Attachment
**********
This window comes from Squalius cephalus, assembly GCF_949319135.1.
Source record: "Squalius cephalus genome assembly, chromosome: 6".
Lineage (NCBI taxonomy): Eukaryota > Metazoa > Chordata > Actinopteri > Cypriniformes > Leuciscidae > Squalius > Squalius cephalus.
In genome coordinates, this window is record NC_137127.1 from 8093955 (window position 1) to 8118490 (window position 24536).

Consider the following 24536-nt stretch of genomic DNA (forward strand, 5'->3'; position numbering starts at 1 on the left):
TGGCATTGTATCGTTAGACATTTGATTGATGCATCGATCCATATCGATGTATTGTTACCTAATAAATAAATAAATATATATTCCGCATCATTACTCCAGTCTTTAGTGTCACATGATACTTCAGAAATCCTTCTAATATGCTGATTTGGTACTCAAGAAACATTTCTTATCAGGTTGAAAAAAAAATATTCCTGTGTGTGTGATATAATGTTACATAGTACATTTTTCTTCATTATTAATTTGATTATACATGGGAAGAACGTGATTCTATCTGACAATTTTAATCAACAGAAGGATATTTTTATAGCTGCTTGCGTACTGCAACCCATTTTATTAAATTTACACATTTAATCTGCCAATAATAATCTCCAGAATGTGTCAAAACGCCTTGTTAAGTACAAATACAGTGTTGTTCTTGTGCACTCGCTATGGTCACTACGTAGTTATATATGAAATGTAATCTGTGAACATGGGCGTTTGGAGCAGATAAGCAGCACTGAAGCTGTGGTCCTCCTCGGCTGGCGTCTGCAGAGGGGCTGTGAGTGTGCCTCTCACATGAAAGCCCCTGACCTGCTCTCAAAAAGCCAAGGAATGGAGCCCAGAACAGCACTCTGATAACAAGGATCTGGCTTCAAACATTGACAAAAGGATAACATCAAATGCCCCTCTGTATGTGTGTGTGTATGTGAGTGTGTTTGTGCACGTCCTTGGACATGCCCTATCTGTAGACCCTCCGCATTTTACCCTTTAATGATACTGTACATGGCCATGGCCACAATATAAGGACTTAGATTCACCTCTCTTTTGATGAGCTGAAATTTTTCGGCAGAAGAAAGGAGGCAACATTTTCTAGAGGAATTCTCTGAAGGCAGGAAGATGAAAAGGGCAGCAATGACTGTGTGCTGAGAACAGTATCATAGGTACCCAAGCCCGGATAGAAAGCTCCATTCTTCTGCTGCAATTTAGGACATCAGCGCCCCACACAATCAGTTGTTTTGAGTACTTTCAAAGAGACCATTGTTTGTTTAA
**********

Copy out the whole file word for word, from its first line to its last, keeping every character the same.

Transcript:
This window comes from Squalius cephalus, assembly GCF_949319135.1.
Source record: "Squalius cephalus genome assembly, chromosome: 6".
Lineage (NCBI taxonomy): Eukaryota > Metazoa > Chordata > Actinopteri > Cypriniformes > Leuciscidae > Squalius > Squalius cephalus.
In genome coordinates, this window is record NC_137127.1 from 8093955 (window position 1) to 8118490 (window position 24536).

Consider the following 24536-nt stretch of genomic DNA (forward strand, 5'->3'; position numbering starts at 1 on the left):
TGGCATTGTATCGTTAGACATTTGATTGATGCATCGATCCATATCGATGTATTGTTACCTAATAAATAAATAAATATATATTCCGCATCATTACTCCAGTCTTTAGTGTCACATGATACTTCAGAAATCCTTCTAATATGCTGATTTGGTACTCAAGAAACATTTCTTATCAGGTTGAAAAAAAAATATTCCTGTGTGTGTGATATAATGTTACATAGTACATTTTTCTTCATTATTAATTTGATTATACATGGGAAGAACGTGATTCTATCTGACAATTTTAATCAACAGAAGGATATTTTTATAGCTGCTTGCGTACTGCAACCCATTTTATTAAATTTACACATTTAATCTGCCAATAATAATCTCCAGAATGTGTCAAAACGCCTTGTTAAGTACAAATACAGTGTTGTTCTTGTGCACTCGCTATGGTCACTACGTAGTTATATATGAAATGTAATCTGTGAACATGGGCGTTTGGAGCAGATAAGCAGCACTGAAGCTGTGGTCCTCCTCGGCTGGCGTCTGCAGAGGGGCTGTGAGTGTGCCTCTCACATGAAAGCCCCTGACCTGCTCTCAAAAAGCCAAGGAATGGAGCCCAGAACAGCACTCTGATAACAAGGATCTGGCTTCAAACATTGACAAAAGGATAACATCAAATGCCCCTCTGTATGTGTGTGTGTATGTGAGTGTGTTTGTGCACGTCCTTGGACATGCCCTATCTGTAGACCCTCCGCATTTTACCCTTTAATGATACTGTACATGGCCATGGCCACAATATAAGGACTTAGATTCACCTCTCTTTTGATGAGCTGAAATTTTTCGGCAGAAGAAAGGAGGCAACATTTTCTAGAGGAATTCTCTGAAGGCAGGAAGATGAAAAGGGCAGCAATGACTGTGTGCTGAGAACAGTATCATAGGTACCCAAGCCCGGATAGAAAGCTCCATTCTTCTGCTGCAATTTAGGACATCAGCGCCCCACACAATCAGTTGTTTTGAGTACTTTCAAAGAGACCATTGTTTGTTTAA